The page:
A catgirl (猫娘, nekomusume) is a female kemonomimi character with cat traits, such as cat ears (猫耳, nekomimi), a cat tail, or other feline characteristics on an otherwise human body. Catgirls are found in various fiction genres and in particular Japanese anime and manga.
The oldest mention of the term nekomusume comes from a 1700s misemono in which a cat/woman hybrid was displayed. Stories of shape-shifting bakeneko prostitutes were popular during the Edo Period. The popularity of the nekomusume continued throughout the Edo and Shōwa periods, with many tales of cat/woman hybrids appearing in works such as the Ehon Sayoshigure (絵本小夜時雨) and Ansei zakki (安政雑記).
In Kenji Miyazawa's 1924 work, Suisenzuki no Yokka (水仙月の四日, literally The 4th of Narcissus Month) is first modern day example of a beautiful, cat-eared woman. In 1936, the nekomusume experienced a revival in kamishibai. The first anime involving catgirls, titled The King’s Tail (Osama no Shippo), was made in 1949 by Mitsuyo Seo. In America, the DC Comics character Catwoman first appeared in 1940, and Cheetah first appeared in 1943.
Catgirls were further made popular in 1978 series The Star of Cottonland. By the 1990s, catgirls were common in Japanese anime and manga. Catgirls have since been featured in various media worldwide. Enough of a subculture has developed for various themed conventions and events to be held around the world, such as Nekocon.
Catboys are the male counterparts to catgirls. Similarly to catgirls, catboys are often seen in manga and anime-style art and are associated with hallmarks such as maid dresses. However, whereas catgirls are simply women with feline features, catboys are often femboys that employ furry-like personas.
In late 2020, catboys gained more recognition as femboys became popularized by the app TikTok, with many of the femboys on the app donning feline accessories due to popular memes that encouraged them to "put on the cat ears" or promoted catboys in general.
Japanese philosopher Hiroki Azuma has stated that catgirl characteristics such as cat ears and feline speech patterns are examples of moe-elements. Azuma argued that although some otaku sexual expression involves catgirl imagery, few otaku have the sexual awareness to understand how such imagery can be perceived as perverted. In a 2010 critique of the manga series Loveless, the feminist writer T. A. Noonan argued that, in Japanese culture, catgirl characteristics have a similar role to that of the Playboy bunny in western culture, serving as a fetishization of youthful innocence.
- David Okum (2004-03-24), "Cat Girl", Manga Madness, p. 72, ISBN 978-1-58180-534-5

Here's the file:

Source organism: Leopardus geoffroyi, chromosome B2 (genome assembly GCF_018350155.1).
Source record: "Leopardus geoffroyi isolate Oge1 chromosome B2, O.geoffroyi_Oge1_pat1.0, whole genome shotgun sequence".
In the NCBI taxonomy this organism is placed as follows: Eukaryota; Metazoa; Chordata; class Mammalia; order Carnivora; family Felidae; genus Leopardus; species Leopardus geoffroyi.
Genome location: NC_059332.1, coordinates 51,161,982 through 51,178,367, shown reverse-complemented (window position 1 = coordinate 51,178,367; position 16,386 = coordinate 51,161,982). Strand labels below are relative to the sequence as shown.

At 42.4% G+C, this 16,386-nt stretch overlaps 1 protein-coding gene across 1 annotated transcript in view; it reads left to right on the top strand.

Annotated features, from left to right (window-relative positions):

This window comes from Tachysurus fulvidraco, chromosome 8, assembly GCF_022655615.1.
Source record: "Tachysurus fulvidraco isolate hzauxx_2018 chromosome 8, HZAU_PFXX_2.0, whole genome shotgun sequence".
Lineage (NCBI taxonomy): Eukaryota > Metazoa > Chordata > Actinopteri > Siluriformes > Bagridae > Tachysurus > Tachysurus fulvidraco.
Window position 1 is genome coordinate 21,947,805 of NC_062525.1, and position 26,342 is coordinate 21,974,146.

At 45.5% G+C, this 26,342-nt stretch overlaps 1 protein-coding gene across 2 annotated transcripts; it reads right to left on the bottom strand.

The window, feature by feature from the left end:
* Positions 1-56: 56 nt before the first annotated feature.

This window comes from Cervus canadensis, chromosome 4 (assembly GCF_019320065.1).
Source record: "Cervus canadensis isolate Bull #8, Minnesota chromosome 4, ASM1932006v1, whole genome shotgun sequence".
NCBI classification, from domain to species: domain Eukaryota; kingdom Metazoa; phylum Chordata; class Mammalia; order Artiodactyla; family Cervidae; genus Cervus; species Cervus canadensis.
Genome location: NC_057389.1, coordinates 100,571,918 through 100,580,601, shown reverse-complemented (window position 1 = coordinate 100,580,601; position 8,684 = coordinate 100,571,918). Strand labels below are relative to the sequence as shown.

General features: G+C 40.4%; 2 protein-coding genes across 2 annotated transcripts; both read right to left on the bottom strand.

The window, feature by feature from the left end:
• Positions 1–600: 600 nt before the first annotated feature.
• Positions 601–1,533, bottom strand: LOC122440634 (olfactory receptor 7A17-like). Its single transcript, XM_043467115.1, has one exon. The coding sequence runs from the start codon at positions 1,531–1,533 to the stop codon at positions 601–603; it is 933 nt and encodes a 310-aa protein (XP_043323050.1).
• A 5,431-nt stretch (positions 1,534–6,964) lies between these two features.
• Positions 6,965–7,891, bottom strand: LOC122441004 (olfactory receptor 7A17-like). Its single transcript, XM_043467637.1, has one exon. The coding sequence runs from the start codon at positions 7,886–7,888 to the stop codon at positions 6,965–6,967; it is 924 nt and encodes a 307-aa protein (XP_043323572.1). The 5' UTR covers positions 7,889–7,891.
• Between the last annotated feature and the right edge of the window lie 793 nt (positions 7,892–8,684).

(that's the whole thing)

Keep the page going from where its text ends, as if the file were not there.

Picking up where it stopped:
- Davisson, Zack. Kaibyō : the supernatural cats of Japan (First ed.). Seattle, WA. ISBN 978-1-63405-916-9. OCLC 1006517249.
- "Suisenzuki no yokka". www.aozora.gr.jp. Retrieved March 15, 2015.
- Wallace, Daniel (2010). "1940s". In Dolan, Hannah (ed.). DC Comics Year By Year A Visual Chronicle. Dorling Kindersley. p. 31. ISBN 978-0-7566-6742-9.
The first issue of Batman's self-titled comic written by Bill Finger and drawn by Bob Kane, represented a milestone in more ways than one. With Robin now a partner to the Caped Crusader, villains needed to rise to the challenge, and this issue introduced two future legends: the Joker and Catwoman.
- Jaqueline Berndt (1995). Phänomen Manga : Comic-Kulture in Japan (in German). Berlin: Edition q. p. 111. ISBN 3-86124-289-3.
- Azuma, Hiroki (2009). Otaku: Japan's database animals. Translated by Abel, Jonathan; Kono, Shion (English ed.). Minneapolis: University of Minnesota Press. pp. 47, 89. ISBN 9780816668007. OCLC 527737445.
- "After Action Report". The Virginian-Pilot. 2007-10-07. Retrieved 2013-02-03.
- Sommer, Liz (2020-10-20). "What Is A Catboy?". StayHipp. Retrieved 2021-02-05.
- "Google Trends". Google Trends. Retrieved 2021-02-05.
- "Introducing 'Femboys', the Most Wholesome Trend On TikTok". www.vice.com. Retrieved 2021-02-05.
- "PUT ON THE FUCKING CAT EARS". Twitter. November 9, 2020.
- Galbraith, Patrick W. "Moe and the Potential of Fantasy in Post-Millennial Japan". Electronic Journal of Contemporary Japanese Studies. 9 (3). Retrieved 2018-05-23.
- Noonan, T. A. (Fall 2010). ""I Can't Get Excited for a Child, Ritsuka": Intersections of Gender, Identity, and Audience Ambiguity in Yun Kôga's Loveless" (PDF). MP: An Online Feminist Journal. 3 (2). ISSN 1939-330X. Retrieved 10 February 2013.